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Life & Work with Michelle Robinson

Today we’d like to introduce you to Michelle Robinson.

Hi Michelle, it’s an honor to have you on the platform. Thanks for taking the time to share your story with us – to start maybe you can share some of your backstory with our readers?
I was always interested in art as a kid… drawing all the time, learning to paint with oil in high school, and later falling in love with photography. But I was also rather pragmatic and concerned about having a steady income, so I never really considered art as a career possibility and instead studied architecture at Texas A&M University. While I was there, a brand new graduate program started up that combined photography, video, and computer graphics. I was intrigued by the possibilities in that combination of art and technology, but it wasn’t until I saw the ballroom sequence in Beauty and the Beast that I began to think it could be something like a career for me. This was still the early days of computer technology; even before the internet was a thing… but it seemed like it might be the future of animation, so I pursued it, and after making two short films that were shown in several festivals internationally, I was hired in 1993 by Walt Disney Animation Studios. I became part of what was then a very small team of artists adding computer graphics elements into 2D animated films and 28 years and 14 films later, I am still there! And while that has been a fascinating and challenging profession, I eventually found that I missed making the personal work that was so different from my day job, where I could explore my own ideas in depth. After a long hiatus, I started my practice up again in 2009 and have been lucky enough to show my work in a number of venues around the US, including solo shows at the Wright Gallery at Texas A&M University, the Dairy Center for the Arts in Colorado, and the Cecelia Coker Bell Gallery in South Carolina.

I’m sure you wouldn’t say it’s been obstacle free, but so far would you say the journey have been a fairly smooth road?
Not exactly! After such a long break from making art, it really felt like I was starting over from scratch, re-learning how to navigate the system. I think, like most artists, I have gone through low periods of exhaustion, frustration, and self-questioning, and high periods that were invigorating, where the work I was doing felt strong and was well received. One of the daily struggles is work/work balance for me… keeping up a healthy, active, professional art practice while also working every weekday in another creative field can sometimes be overwhelming. They are both full-time jobs! Partitioning out my energy while trying to keep a little in reserve for family and self-care is a challenge and sometimes, I hit the proverbial wall. But I love everything that I am doing right now and that keeps me moving forward.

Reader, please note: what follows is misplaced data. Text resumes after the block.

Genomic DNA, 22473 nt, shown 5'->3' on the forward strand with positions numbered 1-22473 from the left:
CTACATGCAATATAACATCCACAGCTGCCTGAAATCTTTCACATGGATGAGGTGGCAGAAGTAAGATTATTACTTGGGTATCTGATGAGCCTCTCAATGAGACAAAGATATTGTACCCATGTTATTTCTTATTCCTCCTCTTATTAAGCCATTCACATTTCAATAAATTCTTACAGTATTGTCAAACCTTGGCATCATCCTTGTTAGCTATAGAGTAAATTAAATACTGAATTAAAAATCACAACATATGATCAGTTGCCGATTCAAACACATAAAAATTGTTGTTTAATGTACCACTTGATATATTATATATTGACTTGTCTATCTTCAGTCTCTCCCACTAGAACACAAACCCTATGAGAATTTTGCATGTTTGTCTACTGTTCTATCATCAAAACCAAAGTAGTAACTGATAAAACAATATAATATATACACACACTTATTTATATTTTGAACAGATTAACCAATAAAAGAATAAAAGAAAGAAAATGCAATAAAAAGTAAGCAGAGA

Thanks for sharing that. So, maybe next you can tell us a bit more about your work?
At Walt Disney Animation Studios, I am part of the team that creates textures, materials, hair and fur for the animated characters in feature animated films, and for the past ten years or so I have been privileged to be in a leadership role at the studio. In my own multidisciplinary work, I combine all sorts of traditional and technological methods of making, depending on the content of the project or the narrative I am trying to tell. Past bodies of work have included drawing, painting, encaustic, small sculpture, digital and analog photography, computer graphics, collage, and various forms of craft. I am definitely a restless maker and like to experiment a lot in the studio with materials. There are, however, common threads in all my work of melancholy, nostalgia, dream-like memory, and a dose of the pathos of things.

Risk taking is a topic that people have widely differing views on – we’d love to hear your thoughts.
I think I’m risk-averse by nature, but I am also well aware that risk is an important part of life and, in my opinion, necessary for making qualitative jumps in one’s work, so I try to take a leap now and then. One of the things I’ve done that felt the riskiest was going back to school for my MFA at New Hampshire Institute of Art in my late 40’s. It was something I’d been considering in the back of my mind for years, but when things got a little slow at my day job, I just dove in, and the time elapsed between deciding to go for it and starting the program was just a few weeks! Being a later-in-life student involved a lot of humility, vulnerability, and stamina and tested me in ways that I wasn’t prepared for but made me a better artist in the end.

Contact Info:

Image Credits
Genie Davis, Dairy Arts Center

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